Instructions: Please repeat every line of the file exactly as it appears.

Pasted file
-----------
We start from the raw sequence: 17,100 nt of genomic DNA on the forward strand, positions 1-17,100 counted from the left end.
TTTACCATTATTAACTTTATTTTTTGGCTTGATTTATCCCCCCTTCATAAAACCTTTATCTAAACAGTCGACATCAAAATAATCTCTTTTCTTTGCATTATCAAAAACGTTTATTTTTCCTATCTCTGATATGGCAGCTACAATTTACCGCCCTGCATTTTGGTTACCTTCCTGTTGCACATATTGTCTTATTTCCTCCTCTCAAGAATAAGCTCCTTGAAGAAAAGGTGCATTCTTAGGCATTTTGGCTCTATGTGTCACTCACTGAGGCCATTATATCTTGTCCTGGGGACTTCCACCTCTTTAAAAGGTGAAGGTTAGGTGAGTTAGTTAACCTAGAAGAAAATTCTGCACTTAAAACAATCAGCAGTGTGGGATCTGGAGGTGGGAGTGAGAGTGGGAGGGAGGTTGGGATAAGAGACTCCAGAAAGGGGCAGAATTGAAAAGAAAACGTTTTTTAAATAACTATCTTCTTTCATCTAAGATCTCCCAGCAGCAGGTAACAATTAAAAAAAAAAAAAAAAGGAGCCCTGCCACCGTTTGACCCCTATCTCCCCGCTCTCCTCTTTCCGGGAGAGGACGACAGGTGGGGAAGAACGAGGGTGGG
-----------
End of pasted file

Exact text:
We start from the raw sequence: 17,100 nt of genomic DNA on the forward strand, positions 1-17,100 counted from the left end.
TTTACCATTATTAACTTTATTTTTTGGCTTGATTTATCCCCCCTTCATAAAACCTTTATCTAAACAGTCGACATCAAAATAATCTCTTTTCTTTGCATTATCAAAAACGTTTATTTTTCCTATCTCTGATATGGCAGCTACAATTTACCGCCCTGCATTTTGGTTACCTTCCTGTTGCACATATTGTCTTATTTCCTCCTCTCAAGAATAAGCTCCTTGAAGAAAAGGTGCATTCTTAGGCATTTTGGCTCTATGTGTCACTCACTGAGGCCATTATATCTTGTCCTGGGGACTTCCACCTCTTTAAAAGGTGAAGGTTAGGTGAGTTAGTTAACCTAGAAGAAAATTCTGCACTTAAAACAATCAGCAGTGTGGGATCTGGAGGTGGGAGTGAGAGTGGGAGGGAGGTTGGGATAAGAGACTCCAGAAAGGGGCAGAATTGAAAAGAAAACGTTTTTTAAATAACTATCTTCTTTCATCTAAGATCTCCCAGCAGCAGGTAACAATTAAAAAAAAAAAAAAAAGGAGCCCTGCCACCGTTTGACCCCTATCTCCCCGCTCTCCTCTTTCCGGGAGAGGACGACAGGTGGGGAAGAACGAGGGTGGG